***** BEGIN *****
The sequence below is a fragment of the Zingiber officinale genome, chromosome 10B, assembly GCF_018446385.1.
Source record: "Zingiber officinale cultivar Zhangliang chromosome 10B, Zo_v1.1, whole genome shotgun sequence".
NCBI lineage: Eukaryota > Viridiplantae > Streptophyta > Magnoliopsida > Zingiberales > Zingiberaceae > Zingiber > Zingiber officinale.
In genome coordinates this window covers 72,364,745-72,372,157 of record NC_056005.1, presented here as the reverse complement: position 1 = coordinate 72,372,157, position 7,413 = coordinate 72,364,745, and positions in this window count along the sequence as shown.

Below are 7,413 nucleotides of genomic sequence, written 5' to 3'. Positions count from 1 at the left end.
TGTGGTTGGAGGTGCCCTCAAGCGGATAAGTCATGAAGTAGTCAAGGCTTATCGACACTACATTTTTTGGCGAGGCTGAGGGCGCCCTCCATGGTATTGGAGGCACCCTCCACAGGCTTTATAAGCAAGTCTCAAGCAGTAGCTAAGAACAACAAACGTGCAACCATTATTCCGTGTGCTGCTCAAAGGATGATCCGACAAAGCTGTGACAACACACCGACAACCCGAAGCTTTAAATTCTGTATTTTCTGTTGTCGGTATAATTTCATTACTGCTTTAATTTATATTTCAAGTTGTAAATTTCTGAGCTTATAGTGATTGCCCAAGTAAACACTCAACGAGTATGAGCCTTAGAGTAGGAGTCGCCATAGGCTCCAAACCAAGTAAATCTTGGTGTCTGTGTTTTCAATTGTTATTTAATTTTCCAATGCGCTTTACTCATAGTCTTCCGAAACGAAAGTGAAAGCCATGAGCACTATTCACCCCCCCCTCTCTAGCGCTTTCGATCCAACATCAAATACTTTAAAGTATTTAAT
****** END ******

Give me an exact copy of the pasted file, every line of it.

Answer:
The sequence below is a fragment of the Zingiber officinale genome, chromosome 10B, assembly GCF_018446385.1.
Source record: "Zingiber officinale cultivar Zhangliang chromosome 10B, Zo_v1.1, whole genome shotgun sequence".
NCBI lineage: Eukaryota > Viridiplantae > Streptophyta > Magnoliopsida > Zingiberales > Zingiberaceae > Zingiber > Zingiber officinale.
In genome coordinates this window covers 72,364,745-72,372,157 of record NC_056005.1, presented here as the reverse complement: position 1 = coordinate 72,372,157, position 7,413 = coordinate 72,364,745, and positions in this window count along the sequence as shown.

Below are 7,413 nucleotides of genomic sequence, written 5' to 3'. Positions count from 1 at the left end.
TGTGGTTGGAGGTGCCCTCAAGCGGATAAGTCATGAAGTAGTCAAGGCTTATCGACACTACATTTTTTGGCGAGGCTGAGGGCGCCCTCCATGGTATTGGAGGCACCCTCCACAGGCTTTATAAGCAAGTCTCAAGCAGTAGCTAAGAACAACAAACGTGCAACCATTATTCCGTGTGCTGCTCAAAGGATGATCCGACAAAGCTGTGACAACACACCGACAACCCGAAGCTTTAAATTCTGTATTTTCTGTTGTCGGTATAATTTCATTACTGCTTTAATTTATATTTCAAGTTGTAAATTTCTGAGCTTATAGTGATTGCCCAAGTAAACACTCAACGAGTATGAGCCTTAGAGTAGGAGTCGCCATAGGCTCCAAACCAAGTAAATCTTGGTGTCTGTGTTTTCAATTGTTATTTAATTTTCCAATGCGCTTTACTCATAGTCTTCCGAAACGAAAGTGAAAGCCATGAGCACTATTCACCCCCCCCTCTCTAGCGCTTTCGATCCAACATCAAATACTTTAAAGTATTTAAT